Postdoctoral Research Fellow
How does the environment impact biodiversity? Specifically, how do differing oceanic regions affect the genotype - and potentially phenotype - of members of a given species.
My research focuses primarily on the mathematical and statistical modeling of polymorphic regions for seven separate oceanic strains of Thalassiosira pseudonana. Using data derived from next-generation
sequencing technologies, I use simple statistical methods to model areas of significantly high or low variability such as single nucleotide polymorphisms (SNPs) or large-scale insertions or deletions. The ability to estimate regions of high variability gives clues to the adaptation mechanisms of the species for differing environments. Conversely, estimating regions of low to no variability across strains helps us determine essential genomic sequences.
I am also broadly interested in the role of theoretical computer science in biology. As data becomes larger and more abundant, it will be much more necessary to find efficient ways to store, query, and share data. My preliminary work in this area uses a graph theoretic framework to represent metagenomes. My collaborators and I are building a novel data structure for metagenomes so that we might be able to generalize the notion of comparative genomics.
- Computational Biology
- Graphical Models
- Learning Algorithms
- Application of mathematics, statistics, and computer science to biologically driven problems
- Consequences of climate change on marine ecologies
- Politics of climate change
- Public health policy
- Social Justice
- Science Education
Postdoctoral Research Fellow, School of Oceanography, University of Washington, 2011-Present
Affiliate Postdoctoral Fellow, Computer Science & Engineering, University of Washington, 2011-Present
Graduate Research Fellow - Computational Statistics, University of Cambridge, 2006-2010
Graduate Research Assistant - Pure Mathematics, University of California at Berkeley, 2001-2005
Doctor of Philosophy - King's College, University of Cambridge
Bachelor of Science - Massachusetts Institute of Technology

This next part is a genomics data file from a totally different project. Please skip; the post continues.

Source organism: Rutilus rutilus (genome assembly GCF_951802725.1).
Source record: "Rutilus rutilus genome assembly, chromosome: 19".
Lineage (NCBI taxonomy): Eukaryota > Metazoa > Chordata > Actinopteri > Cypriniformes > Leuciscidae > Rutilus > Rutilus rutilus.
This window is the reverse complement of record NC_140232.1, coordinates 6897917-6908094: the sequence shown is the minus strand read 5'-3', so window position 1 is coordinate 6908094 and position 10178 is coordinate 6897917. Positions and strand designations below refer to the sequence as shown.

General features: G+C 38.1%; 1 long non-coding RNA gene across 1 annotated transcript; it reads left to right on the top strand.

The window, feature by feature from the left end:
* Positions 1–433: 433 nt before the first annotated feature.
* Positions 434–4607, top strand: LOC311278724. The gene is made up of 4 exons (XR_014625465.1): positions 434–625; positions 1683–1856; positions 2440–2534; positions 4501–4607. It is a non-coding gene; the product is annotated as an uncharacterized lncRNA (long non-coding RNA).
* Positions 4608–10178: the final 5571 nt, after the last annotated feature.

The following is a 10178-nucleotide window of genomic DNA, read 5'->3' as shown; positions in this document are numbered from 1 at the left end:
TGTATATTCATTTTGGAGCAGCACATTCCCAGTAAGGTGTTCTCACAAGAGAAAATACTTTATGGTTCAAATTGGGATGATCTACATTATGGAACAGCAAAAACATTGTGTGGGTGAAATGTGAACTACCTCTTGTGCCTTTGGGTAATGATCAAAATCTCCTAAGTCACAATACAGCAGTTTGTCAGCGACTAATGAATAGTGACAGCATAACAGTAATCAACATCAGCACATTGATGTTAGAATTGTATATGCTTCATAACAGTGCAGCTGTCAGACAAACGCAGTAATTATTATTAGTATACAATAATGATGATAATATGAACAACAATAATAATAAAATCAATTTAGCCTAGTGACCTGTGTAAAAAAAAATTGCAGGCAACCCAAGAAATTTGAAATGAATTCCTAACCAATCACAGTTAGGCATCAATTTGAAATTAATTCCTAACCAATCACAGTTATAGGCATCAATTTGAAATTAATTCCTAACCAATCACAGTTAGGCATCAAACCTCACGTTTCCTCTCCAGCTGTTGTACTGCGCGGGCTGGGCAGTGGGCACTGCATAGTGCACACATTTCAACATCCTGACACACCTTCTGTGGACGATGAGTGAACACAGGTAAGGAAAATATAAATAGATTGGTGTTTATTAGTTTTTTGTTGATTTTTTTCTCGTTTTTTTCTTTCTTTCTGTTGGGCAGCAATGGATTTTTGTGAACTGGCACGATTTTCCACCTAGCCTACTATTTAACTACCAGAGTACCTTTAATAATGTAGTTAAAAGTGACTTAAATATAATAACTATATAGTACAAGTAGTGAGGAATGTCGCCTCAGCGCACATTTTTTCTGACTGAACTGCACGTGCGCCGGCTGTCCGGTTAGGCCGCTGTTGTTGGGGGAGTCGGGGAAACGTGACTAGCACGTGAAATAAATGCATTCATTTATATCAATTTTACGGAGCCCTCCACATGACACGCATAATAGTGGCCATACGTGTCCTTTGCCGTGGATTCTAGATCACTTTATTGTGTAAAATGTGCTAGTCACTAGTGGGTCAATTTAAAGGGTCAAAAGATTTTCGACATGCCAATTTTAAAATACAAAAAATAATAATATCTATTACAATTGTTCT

- King's College Studentship, King's College, University of Cambridge, 2008 - 2010
- Overseas Research Studentship Fellow, University of Cambridge, 2008 - 2010
- Ferris Fund Bursury, King's College, University of Cambridge, 2008
- NSF EMSW21 (DMS-0354321) under Mark D. Haiman, University of California, Berkeley, 2004
- NDSEG Graduate Student Fellowship Finalist, 2001
- NSF Graduate Student Fellowship Honourable Mention, 2001
- Paul Grey Fellowship Award for Undergraduate Research, MIT, 2001
- Nankai University International Fellowship, Center for Combinatorics, Nankai University, 1999
- Massachusetts Institute of Technology Jack C Tang Scholarship, 1997-2001
- Tony Chiang, Denise Scholtens. A General Pipeline for the Quality and Statistical
Assessment of Protein Interaction Data Using R and Bioconductor. Nature Protocols,
- Denise Scholtens, Tony Chiang, Wolfgang Huber, Robert Gentleman. Estimating
Node Degree in Bait-Prey Networks. Bioinformatics, 2008.
- Tony Chiang, Nianhua Li, Sandra Orchard, Samuel Kerrien, Henning Hermjakob,
Robert Gentleman, Wolfgang Huber. Rintact: enabling computational analysis of
molecular interaction data from the IntAct repository. Bioinformatics, 2007.
- Tony Chiang, Denise Scholtens, Deepayan Sarkar, Robert Gentleman, Wolfgang Huber. Coverage and Error Models on Protein-Protein Interaction Data by a Directed
Graph Analysis. Genome Biology, 2007.
- Tony Chiang. On the Cayley Graph of Finitely Generated Abelian Groups. Journal
of Undergraduate Research, June 2001, MIT PRESS.
My primary affiliation is within the Oceanography department; I have a secondary affiliation with the Computer Science and Engineering group. I am co-mentored by Ginger Armbrust and Larry Ruzzo of Oceans and CSE respectively.